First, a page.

Students have been let down by local exam that is far too difficult

PUBLISHED : Tuesday, 30 June, 2015, 3:59pm
UPDATED : Tuesday, 30 June, 2015, 3:59pm

I refer to the letters by Cheung Wai-yu ("Students of English have few excuses", June 7) and Henry Wong ("Reading is key to language learning", May 4) in reply to my letter ("DSE English paper asks too much of local students", April 29).

Both correspondents mistakenly diverted the focus of the controversial reading paper of the Diploma of Secondary Education exams to English teachers' teaching methods.

Firstly, my question on the paper's quality is based on my 28 years of teaching, including the Hong Kong Certificate of Education and Use of English exams, and my past personal exam experiences such as exams of the Hong Kong Examinations and Assessment Authority (HKEAA), Benchmark for English teachers and International English Language Testing System (Ielts). I also did the reading paper before writing my letter.

The DSE is a local exam for secondary students. If it is set at as high a standard as Ielts, an international exam for tertiary students, is this fair to our students?

Mastering the levels of target candidates is a basic step when setting an exam paper. The HKEAA has failed us in this regard.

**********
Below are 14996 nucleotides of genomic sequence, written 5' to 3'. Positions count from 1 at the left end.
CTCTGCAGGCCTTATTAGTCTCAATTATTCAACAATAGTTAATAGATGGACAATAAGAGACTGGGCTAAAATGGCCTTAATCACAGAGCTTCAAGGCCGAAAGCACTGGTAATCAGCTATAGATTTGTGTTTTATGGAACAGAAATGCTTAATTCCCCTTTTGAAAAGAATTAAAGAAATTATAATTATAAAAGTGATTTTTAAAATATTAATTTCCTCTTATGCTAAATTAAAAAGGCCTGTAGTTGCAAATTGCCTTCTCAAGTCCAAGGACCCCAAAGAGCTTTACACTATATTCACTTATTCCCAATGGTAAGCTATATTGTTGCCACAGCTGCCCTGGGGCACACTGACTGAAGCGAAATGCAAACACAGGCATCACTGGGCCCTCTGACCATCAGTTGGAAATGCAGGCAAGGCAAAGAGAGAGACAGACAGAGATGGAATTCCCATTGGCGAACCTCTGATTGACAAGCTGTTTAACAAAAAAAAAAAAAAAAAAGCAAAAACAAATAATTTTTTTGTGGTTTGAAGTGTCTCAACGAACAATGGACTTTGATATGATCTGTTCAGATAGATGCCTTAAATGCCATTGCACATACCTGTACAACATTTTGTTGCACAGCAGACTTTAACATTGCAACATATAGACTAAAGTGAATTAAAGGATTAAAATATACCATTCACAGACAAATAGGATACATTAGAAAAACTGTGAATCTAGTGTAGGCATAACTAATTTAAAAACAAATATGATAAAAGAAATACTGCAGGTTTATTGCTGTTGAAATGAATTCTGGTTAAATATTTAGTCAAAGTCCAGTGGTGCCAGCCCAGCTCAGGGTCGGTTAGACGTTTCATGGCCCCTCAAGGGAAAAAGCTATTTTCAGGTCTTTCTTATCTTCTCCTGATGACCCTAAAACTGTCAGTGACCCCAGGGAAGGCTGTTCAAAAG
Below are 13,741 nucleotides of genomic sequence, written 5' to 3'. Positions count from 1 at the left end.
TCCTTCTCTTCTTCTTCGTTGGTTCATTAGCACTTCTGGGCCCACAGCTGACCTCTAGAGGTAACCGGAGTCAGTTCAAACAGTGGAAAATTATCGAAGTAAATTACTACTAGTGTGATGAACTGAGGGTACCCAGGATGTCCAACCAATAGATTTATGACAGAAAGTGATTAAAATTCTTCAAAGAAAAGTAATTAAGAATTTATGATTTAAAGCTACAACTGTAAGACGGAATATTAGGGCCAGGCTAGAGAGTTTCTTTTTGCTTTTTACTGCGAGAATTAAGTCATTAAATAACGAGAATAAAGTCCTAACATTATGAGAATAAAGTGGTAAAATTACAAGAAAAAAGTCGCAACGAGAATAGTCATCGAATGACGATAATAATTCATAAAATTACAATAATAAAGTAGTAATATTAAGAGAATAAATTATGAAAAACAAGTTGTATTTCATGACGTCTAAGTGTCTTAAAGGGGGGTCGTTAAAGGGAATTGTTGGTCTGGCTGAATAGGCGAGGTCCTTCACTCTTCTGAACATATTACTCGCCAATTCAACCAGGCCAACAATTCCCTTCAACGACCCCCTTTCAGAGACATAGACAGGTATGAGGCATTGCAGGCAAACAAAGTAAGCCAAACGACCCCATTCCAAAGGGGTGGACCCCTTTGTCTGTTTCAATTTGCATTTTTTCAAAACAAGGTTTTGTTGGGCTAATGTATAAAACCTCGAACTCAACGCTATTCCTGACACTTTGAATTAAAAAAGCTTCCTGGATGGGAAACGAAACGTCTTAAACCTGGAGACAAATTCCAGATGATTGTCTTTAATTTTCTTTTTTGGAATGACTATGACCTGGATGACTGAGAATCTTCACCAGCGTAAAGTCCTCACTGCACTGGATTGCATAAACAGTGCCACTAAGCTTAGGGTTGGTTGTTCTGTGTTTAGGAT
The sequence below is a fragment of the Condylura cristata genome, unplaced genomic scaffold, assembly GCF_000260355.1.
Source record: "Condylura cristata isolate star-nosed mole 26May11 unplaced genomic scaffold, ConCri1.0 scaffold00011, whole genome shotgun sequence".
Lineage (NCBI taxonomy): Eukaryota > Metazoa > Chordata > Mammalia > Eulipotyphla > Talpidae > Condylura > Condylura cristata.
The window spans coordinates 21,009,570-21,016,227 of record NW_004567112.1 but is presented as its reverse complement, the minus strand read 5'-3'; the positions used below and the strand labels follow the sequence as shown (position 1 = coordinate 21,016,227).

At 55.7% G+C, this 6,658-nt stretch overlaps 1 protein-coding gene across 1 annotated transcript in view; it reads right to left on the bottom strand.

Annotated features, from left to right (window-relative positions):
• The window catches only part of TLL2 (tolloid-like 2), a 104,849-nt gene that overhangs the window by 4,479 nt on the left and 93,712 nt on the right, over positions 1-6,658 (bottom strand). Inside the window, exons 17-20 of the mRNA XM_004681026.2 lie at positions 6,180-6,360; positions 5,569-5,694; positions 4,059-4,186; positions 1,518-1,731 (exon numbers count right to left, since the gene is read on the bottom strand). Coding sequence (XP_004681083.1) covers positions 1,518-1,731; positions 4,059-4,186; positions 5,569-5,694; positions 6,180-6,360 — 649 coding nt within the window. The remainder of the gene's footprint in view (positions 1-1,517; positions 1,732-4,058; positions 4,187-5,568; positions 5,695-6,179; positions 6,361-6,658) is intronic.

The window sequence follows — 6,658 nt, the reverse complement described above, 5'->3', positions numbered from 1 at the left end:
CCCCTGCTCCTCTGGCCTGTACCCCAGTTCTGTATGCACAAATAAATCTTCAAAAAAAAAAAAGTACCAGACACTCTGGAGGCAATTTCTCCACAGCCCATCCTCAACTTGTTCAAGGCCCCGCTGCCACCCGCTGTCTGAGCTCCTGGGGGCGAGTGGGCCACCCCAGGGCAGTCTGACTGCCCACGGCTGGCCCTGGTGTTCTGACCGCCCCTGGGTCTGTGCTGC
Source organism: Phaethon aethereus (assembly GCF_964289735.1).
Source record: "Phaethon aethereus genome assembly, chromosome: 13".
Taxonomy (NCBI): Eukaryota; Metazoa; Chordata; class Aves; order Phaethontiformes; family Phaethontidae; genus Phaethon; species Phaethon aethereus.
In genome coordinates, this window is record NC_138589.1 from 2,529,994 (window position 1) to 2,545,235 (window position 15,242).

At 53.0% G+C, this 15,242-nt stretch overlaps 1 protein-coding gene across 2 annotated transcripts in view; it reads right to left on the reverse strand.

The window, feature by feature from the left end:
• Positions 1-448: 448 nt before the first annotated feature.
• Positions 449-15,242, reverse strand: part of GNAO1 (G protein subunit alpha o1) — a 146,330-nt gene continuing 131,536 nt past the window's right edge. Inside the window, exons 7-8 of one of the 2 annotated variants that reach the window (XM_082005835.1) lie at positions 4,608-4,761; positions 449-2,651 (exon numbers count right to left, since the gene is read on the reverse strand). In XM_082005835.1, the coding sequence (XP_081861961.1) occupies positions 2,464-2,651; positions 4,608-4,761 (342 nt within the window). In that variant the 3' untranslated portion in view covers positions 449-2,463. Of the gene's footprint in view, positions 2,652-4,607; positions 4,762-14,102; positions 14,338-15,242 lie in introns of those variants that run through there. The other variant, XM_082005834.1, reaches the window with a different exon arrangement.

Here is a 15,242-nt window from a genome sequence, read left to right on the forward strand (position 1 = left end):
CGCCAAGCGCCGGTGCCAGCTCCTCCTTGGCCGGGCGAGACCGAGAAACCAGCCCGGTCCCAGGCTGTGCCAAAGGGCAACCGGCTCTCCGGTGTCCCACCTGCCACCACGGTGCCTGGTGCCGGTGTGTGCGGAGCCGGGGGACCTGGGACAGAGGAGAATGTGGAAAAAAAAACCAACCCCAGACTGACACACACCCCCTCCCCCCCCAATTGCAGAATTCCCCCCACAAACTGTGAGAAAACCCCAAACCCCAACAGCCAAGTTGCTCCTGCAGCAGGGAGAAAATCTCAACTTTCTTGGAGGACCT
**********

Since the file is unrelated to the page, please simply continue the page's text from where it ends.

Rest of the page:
Secondly, evaluating an exam paper has to be independent of evaluating English teachers' teaching methods.

There is nothing wrong with exposing the flaws of the reading paper. Your correspondents suggest it is teachers who are at fault in the way they teach reading, and I think this is unfair.

In fact, when teaching social issues, we always encourage our students to read English newspapers and access online material.

For example, I alluded to different points of view on the Occupy Central movement, including articles from Time magazine, to help develop students' reading and critical thinking abilities. The point I was trying to make was that my students were not fairly assessed by a poorly-set exam paper this year.

Finally, if the reading paper were as reasonable as other English papers in the DSE, why have other correspondents written agreeing with me, including a native English-speaking teacher, Marieann Keenan ("English paper setters are far from realistic", May 22)?

We wrote these letters because we want justice for our students. We are not making a mountain out of a molehill, nor are we trying to shirk our professional duties.

It is time for the HKEAA to address immediately the setting and moderation of the DSE reading paper.

Kendra Ip, To Kwa Wan